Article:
There has been a lot of buzz on the internet (particularly in the LinkedIn groups) about the number of maintenance / reliability initiatives available to companies today. There are multitudinous questions arising, such as how to know which initiatives to implement, support, or even ignore. When considering the potential maintenance/ reliability initiatives we really need to stop and ask “Which ones are going to make an impact on the profitability of the company?” These are the ones that should be given the priority. Then, to prioritize the initiatives that are going to make the company more profitable, you should prioritize them by the amount of profit that is projected. Some companies will focus on whether the improvement initiative is going to increase profitability by increasing sales/ revenue or by decreasing expenses.
While this seems to be rather basic, how many companies really prioritize their maintenance/ reliability improvement initiatives by a projected return on investment? In many cases, they decide by looking at their competitors. You may hear statements like “Company A is doing this, we should too.” Or “Our competition is implementing this, we should too.” In other situations, the maintenance and reliability initiatives are decided upon by the “C” level person in the company reading a book about the latest management fad (whether it applies to maintenance and reliability or not) and wants to implement it.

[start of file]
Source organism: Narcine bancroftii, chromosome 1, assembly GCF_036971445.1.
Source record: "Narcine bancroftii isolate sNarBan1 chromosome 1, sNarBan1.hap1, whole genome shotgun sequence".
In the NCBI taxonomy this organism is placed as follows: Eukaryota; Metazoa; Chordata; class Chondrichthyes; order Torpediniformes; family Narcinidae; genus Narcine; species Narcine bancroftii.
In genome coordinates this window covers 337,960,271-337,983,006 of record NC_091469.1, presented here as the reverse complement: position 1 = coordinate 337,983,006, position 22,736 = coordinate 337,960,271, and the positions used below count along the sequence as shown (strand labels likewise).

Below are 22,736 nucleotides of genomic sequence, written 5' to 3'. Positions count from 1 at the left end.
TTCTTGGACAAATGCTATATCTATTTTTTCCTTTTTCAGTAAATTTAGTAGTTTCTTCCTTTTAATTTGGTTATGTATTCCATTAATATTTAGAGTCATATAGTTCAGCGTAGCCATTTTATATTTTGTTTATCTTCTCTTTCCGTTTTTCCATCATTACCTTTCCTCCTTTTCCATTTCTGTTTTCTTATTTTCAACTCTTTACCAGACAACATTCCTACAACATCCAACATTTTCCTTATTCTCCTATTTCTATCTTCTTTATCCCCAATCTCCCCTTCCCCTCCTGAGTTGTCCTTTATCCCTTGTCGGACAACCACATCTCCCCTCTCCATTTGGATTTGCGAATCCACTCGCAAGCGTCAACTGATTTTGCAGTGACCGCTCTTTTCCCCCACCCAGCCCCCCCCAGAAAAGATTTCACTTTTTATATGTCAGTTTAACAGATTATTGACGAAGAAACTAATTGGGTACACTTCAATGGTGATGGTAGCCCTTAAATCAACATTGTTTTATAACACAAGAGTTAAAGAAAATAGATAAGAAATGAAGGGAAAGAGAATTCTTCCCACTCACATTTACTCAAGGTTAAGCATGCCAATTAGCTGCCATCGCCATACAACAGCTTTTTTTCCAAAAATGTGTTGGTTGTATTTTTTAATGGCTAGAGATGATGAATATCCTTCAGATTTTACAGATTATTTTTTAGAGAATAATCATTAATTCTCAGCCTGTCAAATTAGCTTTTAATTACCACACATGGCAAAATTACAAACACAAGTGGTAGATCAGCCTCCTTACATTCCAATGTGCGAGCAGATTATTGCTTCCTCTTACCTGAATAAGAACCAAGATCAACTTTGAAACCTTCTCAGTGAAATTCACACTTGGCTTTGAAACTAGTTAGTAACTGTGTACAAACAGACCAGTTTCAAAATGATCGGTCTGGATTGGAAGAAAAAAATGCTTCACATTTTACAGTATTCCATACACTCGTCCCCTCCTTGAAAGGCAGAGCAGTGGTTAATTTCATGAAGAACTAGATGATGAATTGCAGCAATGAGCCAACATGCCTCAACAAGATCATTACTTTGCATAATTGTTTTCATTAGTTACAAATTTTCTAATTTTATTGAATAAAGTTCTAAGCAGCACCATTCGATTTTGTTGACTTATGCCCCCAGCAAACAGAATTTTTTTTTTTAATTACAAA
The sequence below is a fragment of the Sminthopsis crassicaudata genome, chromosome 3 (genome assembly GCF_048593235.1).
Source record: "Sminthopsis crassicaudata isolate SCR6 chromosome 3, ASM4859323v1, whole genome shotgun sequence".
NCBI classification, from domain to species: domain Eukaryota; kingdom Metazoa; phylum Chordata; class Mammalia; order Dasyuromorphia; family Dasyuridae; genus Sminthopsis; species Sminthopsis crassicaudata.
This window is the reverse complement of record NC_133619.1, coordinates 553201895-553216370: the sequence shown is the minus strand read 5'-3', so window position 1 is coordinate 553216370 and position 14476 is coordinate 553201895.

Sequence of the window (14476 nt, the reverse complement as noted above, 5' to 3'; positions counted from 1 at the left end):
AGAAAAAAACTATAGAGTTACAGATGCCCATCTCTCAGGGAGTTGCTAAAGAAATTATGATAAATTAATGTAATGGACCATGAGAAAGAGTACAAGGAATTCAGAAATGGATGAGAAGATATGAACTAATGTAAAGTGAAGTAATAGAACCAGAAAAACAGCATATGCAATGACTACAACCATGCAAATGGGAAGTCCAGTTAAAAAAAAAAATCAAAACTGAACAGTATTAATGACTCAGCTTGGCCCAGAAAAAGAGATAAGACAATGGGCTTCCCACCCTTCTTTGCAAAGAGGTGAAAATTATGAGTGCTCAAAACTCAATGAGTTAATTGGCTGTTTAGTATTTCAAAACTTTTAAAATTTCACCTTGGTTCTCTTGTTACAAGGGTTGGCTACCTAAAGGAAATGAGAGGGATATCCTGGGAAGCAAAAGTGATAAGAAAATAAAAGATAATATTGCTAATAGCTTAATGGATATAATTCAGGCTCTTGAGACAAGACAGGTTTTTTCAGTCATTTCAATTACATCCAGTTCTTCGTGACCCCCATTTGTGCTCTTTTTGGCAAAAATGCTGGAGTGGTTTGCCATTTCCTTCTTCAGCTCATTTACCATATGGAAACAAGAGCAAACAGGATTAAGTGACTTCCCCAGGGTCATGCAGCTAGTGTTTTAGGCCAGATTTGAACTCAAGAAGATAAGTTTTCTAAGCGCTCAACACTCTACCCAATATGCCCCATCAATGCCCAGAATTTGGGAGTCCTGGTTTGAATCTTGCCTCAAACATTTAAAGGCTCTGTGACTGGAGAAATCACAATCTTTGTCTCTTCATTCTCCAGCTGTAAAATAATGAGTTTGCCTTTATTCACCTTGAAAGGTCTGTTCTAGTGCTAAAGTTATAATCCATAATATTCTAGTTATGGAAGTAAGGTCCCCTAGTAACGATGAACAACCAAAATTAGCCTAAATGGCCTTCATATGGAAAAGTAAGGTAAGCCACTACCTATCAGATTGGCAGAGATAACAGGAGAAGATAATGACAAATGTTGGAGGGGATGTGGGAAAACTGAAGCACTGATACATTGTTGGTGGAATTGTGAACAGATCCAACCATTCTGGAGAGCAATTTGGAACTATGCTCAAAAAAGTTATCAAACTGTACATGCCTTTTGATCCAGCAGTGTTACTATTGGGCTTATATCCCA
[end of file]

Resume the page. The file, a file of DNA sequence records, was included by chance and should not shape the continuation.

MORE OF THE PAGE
Even in the maintenance/ reliability community, managers get enamored by a presentation on an improvement methodology in a presentation or an article and they want to solely focus on it. We cannot fall into the “Acronym of the Month” trap. If the maintenance/ reliability organization wants to make process improvements, they have to have a process FIRST; then they can improve it. Having a defined process will also allow them to understand the changes that need to be made and track the financial improvements.
At a recent conference, one of the keynote presentations was a CFO of a company, who appeared to have a “real-world” perspective on how companies should be run. One of his most profound statements was “In any business, it is all about the return”.
Do we make improvements in our companies for the sake of just doing something – or do we really calculate the return on investment and then use that to sell the improvement program to the rest of the organization? Perhaps if we had to put a return on investment “sticker” on each of the improvement initiatives that are being promoted throughout companies today, the choices would be easier to make, implement, and support into the future.